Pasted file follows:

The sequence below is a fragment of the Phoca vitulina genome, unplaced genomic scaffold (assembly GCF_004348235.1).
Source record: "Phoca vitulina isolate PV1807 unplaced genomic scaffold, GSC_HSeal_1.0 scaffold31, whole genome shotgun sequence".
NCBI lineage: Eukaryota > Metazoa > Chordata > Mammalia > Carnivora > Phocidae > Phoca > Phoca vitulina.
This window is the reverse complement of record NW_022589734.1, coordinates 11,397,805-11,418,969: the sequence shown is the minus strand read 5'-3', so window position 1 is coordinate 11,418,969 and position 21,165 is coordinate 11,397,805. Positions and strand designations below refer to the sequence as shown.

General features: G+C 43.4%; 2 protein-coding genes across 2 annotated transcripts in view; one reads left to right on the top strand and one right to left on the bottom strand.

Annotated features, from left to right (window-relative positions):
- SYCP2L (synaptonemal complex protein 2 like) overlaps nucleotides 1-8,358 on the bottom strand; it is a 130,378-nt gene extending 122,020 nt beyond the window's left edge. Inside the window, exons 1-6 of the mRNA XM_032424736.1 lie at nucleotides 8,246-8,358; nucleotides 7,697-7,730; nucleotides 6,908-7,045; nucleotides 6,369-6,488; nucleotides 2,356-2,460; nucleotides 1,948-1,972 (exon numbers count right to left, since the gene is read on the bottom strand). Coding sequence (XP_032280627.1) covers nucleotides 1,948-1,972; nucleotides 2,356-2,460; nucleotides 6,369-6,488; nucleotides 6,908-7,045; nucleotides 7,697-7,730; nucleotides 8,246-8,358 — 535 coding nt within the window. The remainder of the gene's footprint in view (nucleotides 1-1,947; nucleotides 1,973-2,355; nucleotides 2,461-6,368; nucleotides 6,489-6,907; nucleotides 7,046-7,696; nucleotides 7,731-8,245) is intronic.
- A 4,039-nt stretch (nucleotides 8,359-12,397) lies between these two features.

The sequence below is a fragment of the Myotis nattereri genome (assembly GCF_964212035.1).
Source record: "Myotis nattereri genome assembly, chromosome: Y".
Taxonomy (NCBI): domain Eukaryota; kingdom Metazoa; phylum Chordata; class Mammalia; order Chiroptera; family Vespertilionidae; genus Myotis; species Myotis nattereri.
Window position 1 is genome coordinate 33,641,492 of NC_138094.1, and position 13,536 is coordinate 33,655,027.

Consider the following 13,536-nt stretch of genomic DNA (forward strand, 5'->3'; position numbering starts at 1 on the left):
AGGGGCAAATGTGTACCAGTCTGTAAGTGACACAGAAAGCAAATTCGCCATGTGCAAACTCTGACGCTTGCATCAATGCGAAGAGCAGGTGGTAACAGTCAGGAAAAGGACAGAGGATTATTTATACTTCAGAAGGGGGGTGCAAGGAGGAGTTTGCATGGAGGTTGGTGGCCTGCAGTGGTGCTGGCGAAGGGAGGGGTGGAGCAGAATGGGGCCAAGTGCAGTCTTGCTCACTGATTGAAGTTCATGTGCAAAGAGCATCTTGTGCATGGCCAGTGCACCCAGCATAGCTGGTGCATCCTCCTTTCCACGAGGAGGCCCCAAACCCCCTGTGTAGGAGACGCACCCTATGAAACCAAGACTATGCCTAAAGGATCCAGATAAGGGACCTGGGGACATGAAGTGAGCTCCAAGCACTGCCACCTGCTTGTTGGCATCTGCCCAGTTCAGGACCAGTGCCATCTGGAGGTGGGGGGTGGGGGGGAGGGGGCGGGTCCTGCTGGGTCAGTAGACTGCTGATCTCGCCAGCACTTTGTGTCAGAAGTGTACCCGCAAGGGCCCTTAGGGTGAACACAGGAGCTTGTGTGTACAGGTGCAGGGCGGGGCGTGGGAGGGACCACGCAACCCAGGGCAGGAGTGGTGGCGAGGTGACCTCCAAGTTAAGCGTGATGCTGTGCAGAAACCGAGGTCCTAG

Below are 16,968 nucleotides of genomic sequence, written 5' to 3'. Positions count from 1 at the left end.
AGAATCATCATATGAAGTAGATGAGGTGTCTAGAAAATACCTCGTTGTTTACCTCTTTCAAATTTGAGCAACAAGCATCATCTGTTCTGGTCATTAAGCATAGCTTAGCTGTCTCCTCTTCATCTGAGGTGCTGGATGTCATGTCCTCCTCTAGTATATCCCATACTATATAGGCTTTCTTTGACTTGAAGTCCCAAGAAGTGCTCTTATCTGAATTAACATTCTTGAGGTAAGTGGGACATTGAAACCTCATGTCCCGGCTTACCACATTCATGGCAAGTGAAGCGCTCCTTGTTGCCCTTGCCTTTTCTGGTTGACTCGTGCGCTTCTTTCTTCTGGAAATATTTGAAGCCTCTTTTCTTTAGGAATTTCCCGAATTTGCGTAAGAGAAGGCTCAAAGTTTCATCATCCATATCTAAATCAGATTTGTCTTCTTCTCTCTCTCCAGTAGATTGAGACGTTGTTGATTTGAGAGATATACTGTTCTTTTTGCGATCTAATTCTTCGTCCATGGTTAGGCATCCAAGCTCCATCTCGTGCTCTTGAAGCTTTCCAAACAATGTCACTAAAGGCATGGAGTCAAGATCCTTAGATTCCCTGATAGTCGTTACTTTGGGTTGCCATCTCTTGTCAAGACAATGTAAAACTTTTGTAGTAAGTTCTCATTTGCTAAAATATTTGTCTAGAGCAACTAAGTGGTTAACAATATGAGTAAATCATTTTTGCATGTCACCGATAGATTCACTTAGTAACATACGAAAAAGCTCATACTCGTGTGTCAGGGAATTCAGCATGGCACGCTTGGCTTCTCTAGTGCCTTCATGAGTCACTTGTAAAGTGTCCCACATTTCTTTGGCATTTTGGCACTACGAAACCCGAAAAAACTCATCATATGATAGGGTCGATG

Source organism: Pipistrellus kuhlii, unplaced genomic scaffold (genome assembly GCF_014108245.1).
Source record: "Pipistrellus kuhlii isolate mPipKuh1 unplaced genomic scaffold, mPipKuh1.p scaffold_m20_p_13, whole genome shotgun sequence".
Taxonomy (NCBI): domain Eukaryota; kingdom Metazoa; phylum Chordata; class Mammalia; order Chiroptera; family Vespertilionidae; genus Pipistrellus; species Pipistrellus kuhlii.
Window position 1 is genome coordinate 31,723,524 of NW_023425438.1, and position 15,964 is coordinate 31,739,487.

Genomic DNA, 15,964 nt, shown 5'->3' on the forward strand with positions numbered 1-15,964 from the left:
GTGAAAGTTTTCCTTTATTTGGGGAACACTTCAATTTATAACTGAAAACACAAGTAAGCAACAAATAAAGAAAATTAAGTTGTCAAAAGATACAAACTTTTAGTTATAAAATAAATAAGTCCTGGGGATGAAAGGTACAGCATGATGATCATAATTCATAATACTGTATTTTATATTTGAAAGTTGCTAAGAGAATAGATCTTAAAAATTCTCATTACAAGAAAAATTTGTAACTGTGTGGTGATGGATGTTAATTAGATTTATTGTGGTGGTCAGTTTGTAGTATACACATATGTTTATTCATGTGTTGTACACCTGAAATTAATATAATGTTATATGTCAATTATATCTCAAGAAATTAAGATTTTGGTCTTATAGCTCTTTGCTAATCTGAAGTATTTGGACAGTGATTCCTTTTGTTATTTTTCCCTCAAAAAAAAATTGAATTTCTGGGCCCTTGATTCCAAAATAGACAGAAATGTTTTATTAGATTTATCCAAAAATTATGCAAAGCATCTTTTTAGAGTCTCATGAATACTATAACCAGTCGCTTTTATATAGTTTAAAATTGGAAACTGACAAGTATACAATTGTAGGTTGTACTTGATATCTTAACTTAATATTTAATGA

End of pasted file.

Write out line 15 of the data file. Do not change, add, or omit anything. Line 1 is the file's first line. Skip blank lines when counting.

Below are 16,968 nucleotides of genomic sequence, written 5' to 3'. Positions count from 1 at the left end.